Go to the Globe and Mail homepage

Jump to main navigationJump to main content

Hong Kong tycoon Li Ka-shing, chairman of Hutchison Whampoa Ltd. and Cheung Kong (Holdings) Ltd, looks on during a news conference after an annual general meeting in Hong Kong Thursday, May 18, 2006. (Kin Cheung/AP/Kin Cheung/AP)
Hong Kong tycoon Li Ka-shing, chairman of Hutchison Whampoa Ltd. and Cheung Kong (Holdings) Ltd, looks on during a news conference after an annual general meeting in Hong Kong Thursday, May 18, 2006. (Kin Cheung/AP/Kin Cheung/AP)

Forbes

Where Asia's richest man is putting his money now Add to ...

Li’s younger, more high-profile son Richard has a stake in a family trust but runs his own telecom empire. He says he follows two of his father’s business lessons. The first is to “leave something on the table for the other side” in business transactions because that will help to bring deals back to you in the ­future. The second is a message his father wrote down for him when he was younger: Success is all about planning, study­ing downside risk and execution; “arrogance leads to failure.”

For his part, Li senior went out of his way to emphasize to me his confidence about the outlook for his own businesses, and that having a succession plan shouldn’t be interpreted to mean he has any immediate plans to retire. “I am not saying that I have a timetable for retirement–I am very healthy,” he says, almost needlessly, right before I leave him. And even if he does retire, he adds, he will remain at his foundation, keeping himself as young as he can by continuing to keep an eye on technology and the future.

Global Outlook

Li Ka-shing shares his views on China, Europe, democracy and hard work.

Forbes: What’s ahead for the global economy?

LI: I’m definitely concerned about the present state of the global economy. Both the U.S. and Europe are dealing with economic and political issues. Inevitably, all Western countries and even some countries in the East are democracies, with their leaders elected by popular vote. This is what our world values. Any political party that aspires to power as president or prime minister must take into account the will of the people, which means finding the means to provide excellent welfare benefits and shortened working hours. This results in a larger and larger deficit. This will make recovery more difficult and extend the time frame for a full economic recovery. Asia is faring better, but it will also be affected. The coming few years won’t be easy, with GDP growth slowing. Yet our group provides products and services for the masses, not luxury products.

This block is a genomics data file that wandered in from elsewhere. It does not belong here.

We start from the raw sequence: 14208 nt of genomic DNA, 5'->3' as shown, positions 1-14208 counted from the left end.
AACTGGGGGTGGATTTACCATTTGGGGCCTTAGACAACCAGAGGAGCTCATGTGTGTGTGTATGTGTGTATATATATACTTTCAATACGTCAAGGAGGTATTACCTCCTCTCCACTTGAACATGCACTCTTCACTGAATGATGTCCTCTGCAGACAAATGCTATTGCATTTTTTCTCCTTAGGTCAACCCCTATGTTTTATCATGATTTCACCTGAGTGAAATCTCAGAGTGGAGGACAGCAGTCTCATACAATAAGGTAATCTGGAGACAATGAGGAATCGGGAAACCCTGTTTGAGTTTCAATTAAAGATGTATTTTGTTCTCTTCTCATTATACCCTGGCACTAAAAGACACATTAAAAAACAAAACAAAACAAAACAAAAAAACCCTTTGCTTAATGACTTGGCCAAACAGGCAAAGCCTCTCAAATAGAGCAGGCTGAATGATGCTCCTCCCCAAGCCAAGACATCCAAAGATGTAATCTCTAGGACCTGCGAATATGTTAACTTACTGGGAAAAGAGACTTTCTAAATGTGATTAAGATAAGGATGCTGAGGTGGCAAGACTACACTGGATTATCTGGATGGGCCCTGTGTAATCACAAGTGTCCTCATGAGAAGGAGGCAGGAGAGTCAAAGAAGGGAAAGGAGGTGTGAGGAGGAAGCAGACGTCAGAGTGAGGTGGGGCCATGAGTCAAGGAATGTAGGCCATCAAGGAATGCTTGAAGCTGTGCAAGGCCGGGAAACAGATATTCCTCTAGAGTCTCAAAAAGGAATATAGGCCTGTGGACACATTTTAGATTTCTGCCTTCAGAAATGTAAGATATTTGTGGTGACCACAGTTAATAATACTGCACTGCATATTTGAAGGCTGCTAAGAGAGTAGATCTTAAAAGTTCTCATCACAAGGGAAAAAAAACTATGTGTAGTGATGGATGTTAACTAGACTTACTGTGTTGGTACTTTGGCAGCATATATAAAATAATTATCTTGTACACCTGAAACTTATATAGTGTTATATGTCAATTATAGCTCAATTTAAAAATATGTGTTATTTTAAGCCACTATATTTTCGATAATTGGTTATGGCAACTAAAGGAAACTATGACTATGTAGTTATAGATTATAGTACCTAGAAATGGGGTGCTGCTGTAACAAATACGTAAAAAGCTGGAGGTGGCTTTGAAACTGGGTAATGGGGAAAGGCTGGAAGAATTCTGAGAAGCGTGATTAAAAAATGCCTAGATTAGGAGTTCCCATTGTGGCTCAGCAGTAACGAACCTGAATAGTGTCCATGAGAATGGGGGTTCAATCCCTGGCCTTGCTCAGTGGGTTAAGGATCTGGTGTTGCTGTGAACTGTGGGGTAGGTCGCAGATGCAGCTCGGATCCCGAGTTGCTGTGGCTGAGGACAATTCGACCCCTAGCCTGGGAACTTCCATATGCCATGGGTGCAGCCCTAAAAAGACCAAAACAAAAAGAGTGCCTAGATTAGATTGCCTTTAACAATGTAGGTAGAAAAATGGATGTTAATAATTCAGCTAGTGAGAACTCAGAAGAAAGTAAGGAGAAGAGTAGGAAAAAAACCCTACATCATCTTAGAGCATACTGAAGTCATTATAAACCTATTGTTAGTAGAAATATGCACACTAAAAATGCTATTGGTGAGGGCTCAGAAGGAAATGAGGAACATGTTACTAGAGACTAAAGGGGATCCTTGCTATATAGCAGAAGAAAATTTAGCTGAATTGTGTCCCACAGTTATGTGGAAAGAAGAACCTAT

In the midst of tough times for Europe you made some big investments in the U.K. last year. Why are you optimistic about its economy?

Although the U.K. is part of Europe, the British pound remains separate from the euro currency. The British currency is relatively stable. The U.K. has good law and order. I trust that this country has accountability. The U.K. has greater flexibility, which is why I am not as concerned about the U.K. as I am about other European countries.

There are a lot of worries about China’s economy. What’s your take?

I believe China can maintain GDP growth of at least 6 per cent to 8 per cent. The increase in wages for labourers outpaced inflation, which contributes to the stability of society. Purchasing power is also strengthening.

Every year about 10 million people are moving from rural areas to urban areas for employment. In ten years it will be 100 million. Average wages in urban areas are higher than those in rural areas. I expect wages will continue to rise in double digits in the coming ten years. As for housing, the demand will still be there. Profit from property projects is not astronomical, but we can make a reasonable profit.

So those talking about a hard landing are wrong?

It will be a soft landing. We will slow our pace of land acquisition in China, but we will continue to buy.

What advice would you give a young entrepreneur or young person about how to find success in life?

Starting a business is not easy. I started my business in 1950 with only $8,700. It wasn’t a lot. You could buy a Cadillac or a Lincoln with it. For a young entrepreneur today, hard work is more important than opportunities. If you don’t work hard, opportunities will slip away.

With reporting by Steven Bertoni and Luisa Kroll.

Single page

Follow us on Twitter: @GlobeInvestor

In the know

Most popular videos »

Highlights

More from The Globe and Mail

Most popular